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COVID-19 is more likely to lead to a baby bust than a baby boom, economists’ report says

“The COVID-19 crisis is amounting to much more than a temporary stay-at-home order,” the economists say. “It is leading to tremendous economic loss, uncertainty, and insecurity. That is why birth rates will tumble.”

woman in mask
A third of American women of childbearing age say they want to get pregnant later or want fewer children than they did before the pandemic.
Photo by engin akyurt on Unsplash

The coronavirus pandemic is likely to lead to a “large, lasting baby bust” in the United States, primarily because of the economic recession that the pandemic has triggered, according to a new report from economists at the Brookings Institution.

The economists who wrote the report, Melissa Kearney of the University of Maryland and Phillip Levine of Wellesley College, predict that between 300,000 and 500,000 fewer babies will be born next year in the U.S.

A second study, released Wednesday by the Guttmacher Institute, lends some credence to that prediction. It reports that a third of American women of childbearing age say they want to get pregnant later or want fewer children than they did before the pandemic.

“The pandemic isn’t just about [COVID-19] and the pandemic just isn’t about the economic challenges and it hasn’t even just been about how do I get my groceries,” said Laura Lindberg, Guttmacher’s principal research scientist and one of that study’s authors, in an interview with Good Morning America reporter Katie Kindelan. “It’s about how do I keep my family safe and achieve their well-being, and for many women that well-being is around the decision whether or not to get pregnant and how do they get to do that.”

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The effect of an economic crisis

Some people have predicted — sometimes seriously, sometimes not — that the pandemic will trigger a baby boom as a result of couples being stuck at home together, sheltering in place. But as Kearney and Levine point out, “such speculation is based on persistent myths about birth spikes occurring nine months after blizzards or major electricity blackouts” — myths that tend to fall apart when looked at closely.

“The COVID-19 crisis is amounting to much more than a temporary stay-at-home order,” they add. “It is leading to tremendous economic loss, uncertainty, and insecurity. That is why birth rates will tumble.”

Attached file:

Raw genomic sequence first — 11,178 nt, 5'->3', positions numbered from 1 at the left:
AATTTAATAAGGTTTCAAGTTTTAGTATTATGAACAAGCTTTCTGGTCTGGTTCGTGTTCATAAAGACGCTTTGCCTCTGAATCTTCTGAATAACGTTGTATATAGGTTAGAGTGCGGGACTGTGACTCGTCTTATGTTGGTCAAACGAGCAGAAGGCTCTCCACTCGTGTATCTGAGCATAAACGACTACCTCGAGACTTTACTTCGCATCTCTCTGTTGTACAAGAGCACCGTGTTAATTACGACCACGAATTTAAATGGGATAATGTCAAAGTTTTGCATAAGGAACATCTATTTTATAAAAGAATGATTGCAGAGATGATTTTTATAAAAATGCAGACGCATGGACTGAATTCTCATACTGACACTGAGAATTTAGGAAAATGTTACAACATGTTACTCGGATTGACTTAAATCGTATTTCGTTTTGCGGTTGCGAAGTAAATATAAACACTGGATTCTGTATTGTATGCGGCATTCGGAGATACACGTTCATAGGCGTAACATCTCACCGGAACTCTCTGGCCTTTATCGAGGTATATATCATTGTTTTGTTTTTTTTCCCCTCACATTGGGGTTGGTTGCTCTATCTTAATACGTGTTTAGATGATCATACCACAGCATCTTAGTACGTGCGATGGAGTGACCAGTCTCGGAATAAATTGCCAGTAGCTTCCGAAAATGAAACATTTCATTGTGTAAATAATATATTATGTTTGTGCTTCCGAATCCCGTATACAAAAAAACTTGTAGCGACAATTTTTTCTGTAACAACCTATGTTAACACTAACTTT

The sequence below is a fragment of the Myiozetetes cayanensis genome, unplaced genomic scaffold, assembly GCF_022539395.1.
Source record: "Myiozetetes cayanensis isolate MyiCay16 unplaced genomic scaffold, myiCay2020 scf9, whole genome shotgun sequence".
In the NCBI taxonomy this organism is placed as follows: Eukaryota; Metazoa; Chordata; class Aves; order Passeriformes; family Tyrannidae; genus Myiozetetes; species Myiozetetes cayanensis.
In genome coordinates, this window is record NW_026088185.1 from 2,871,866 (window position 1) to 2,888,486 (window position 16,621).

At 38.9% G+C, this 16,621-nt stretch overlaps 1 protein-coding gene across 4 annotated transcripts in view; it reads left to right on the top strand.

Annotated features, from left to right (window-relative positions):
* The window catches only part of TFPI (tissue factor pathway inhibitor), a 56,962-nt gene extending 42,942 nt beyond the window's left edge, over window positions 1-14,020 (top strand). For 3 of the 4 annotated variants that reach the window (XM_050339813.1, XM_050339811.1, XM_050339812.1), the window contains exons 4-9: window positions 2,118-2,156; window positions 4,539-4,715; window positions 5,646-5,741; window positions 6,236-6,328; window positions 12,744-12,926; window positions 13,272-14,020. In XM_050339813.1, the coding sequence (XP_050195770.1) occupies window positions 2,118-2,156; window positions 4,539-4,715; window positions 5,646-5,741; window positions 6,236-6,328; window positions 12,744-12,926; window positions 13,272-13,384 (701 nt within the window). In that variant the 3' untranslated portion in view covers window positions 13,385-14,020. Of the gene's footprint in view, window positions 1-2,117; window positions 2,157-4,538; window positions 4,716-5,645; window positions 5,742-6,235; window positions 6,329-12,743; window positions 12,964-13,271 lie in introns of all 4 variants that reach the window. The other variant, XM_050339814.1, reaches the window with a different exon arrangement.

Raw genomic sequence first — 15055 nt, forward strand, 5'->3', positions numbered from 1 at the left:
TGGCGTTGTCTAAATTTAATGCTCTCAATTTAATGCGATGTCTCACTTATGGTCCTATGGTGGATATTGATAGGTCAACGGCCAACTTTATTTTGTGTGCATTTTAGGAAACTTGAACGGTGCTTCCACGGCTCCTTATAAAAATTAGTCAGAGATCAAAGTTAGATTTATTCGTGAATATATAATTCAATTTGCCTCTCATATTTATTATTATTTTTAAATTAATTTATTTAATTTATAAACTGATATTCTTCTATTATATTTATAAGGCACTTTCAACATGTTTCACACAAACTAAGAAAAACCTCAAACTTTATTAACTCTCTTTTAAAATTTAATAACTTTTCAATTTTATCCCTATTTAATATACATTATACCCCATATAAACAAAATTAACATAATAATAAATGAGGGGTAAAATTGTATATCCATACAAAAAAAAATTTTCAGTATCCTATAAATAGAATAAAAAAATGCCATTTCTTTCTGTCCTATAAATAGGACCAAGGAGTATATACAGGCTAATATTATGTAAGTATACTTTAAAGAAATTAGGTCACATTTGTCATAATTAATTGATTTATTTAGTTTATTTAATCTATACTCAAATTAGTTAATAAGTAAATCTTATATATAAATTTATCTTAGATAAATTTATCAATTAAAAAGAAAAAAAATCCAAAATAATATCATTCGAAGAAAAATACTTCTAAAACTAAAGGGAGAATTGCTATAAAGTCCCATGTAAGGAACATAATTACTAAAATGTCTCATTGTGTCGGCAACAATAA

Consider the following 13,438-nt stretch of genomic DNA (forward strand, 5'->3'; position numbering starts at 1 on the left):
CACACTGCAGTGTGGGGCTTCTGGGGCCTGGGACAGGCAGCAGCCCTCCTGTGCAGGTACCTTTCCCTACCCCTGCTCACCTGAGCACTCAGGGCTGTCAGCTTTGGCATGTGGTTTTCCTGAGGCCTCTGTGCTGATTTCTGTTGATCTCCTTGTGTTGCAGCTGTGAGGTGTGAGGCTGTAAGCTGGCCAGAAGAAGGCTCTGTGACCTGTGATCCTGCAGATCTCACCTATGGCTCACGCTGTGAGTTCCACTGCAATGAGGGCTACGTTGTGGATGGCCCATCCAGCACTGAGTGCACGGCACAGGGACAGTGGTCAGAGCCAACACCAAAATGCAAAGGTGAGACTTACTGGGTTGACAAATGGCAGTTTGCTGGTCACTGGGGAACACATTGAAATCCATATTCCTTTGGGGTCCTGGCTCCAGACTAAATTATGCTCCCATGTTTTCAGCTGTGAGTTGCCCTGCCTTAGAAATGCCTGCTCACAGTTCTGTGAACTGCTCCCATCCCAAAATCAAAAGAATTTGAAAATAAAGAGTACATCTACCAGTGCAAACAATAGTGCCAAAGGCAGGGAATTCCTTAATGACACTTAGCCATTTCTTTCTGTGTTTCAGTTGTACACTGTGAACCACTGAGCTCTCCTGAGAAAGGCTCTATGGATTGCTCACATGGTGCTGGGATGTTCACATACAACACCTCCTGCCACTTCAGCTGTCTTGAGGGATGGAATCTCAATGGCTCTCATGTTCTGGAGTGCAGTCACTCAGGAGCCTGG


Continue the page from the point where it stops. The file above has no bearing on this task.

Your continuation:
Their prediction of a baby bust next year is based on previous studies of fertility behavior, including during the Great Recession of 2007-2009 and the 1918 Spanish Flu pandemic.

When a community’s unemployment rate goes up, its birth rate tends to go down, the Brookings researchers point out. Research has shown, for example, that when unemployment rises by a single percentage point in metropolitan areas, the birth rates in those areas decrease by 1.4 percent. During the Great Recession, which saw the unemployment rate peak at 10 percent in October 2009, national birth rates plummeted. They fell from 69.1 births per 1,000 women aged 15 to 44 in 2007 to 63.0 births per 1,000 women in 2012.

The decrease meant roughly 400,000 fewer babies were born, say Kearney and Levine.

The effect of a health crisis

U.S. birth rates also dropped during the Spanish Flu pandemic — by about 15 percent annually.

That decline “was likely due to the uncertainty and anxiety that a public health crisis can generate, which could affect people’s desire to give birth, and also biologically affect pregnancy and birth outcomes,” write Kearney and Levine.

Something similar could be happening during the current pandemic. “But, unlike what we’re experiencing today, the economy contracted only modestly at the time of the Spanish Flu because the ongoing war effort supported manufacturing,” the economists add. “This suggests COVID-19 could have a bigger impact, since the public health crisis has hit the economy, too. Furthermore, women today have access to much more effective forms of contraception.”

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Unlike COVID-19, the Spanish flu hit young adults the hardest, including young women in their childbearing years. That factor undoubtedly affected the birth rate, too.

A long-lasting effect

The 300,000 to 500,000 fewer births may or may not come to pass, of course. It all depends on what happens next with the COVID-19 pandemic. When the Spanish flu was sweeping across the country, birth rates took a dip with each of the pandemic’s three waves of increased cases. What pattern COVID-19 is going to take remains unknown. Nor is it clear how long the labor market will stay weak.

“The circumstances in which we now find ourselves are likely to be long-lasting and will lead to a permanent loss of income for many people,” Kearney and Levine write. We expect that many of these births will not just be delayed — but will never happen. There will be a COVID-19 baby bust. That will be yet another cost of this terrible episode.”

FMI: You can read the Brookings report on that institution’s website.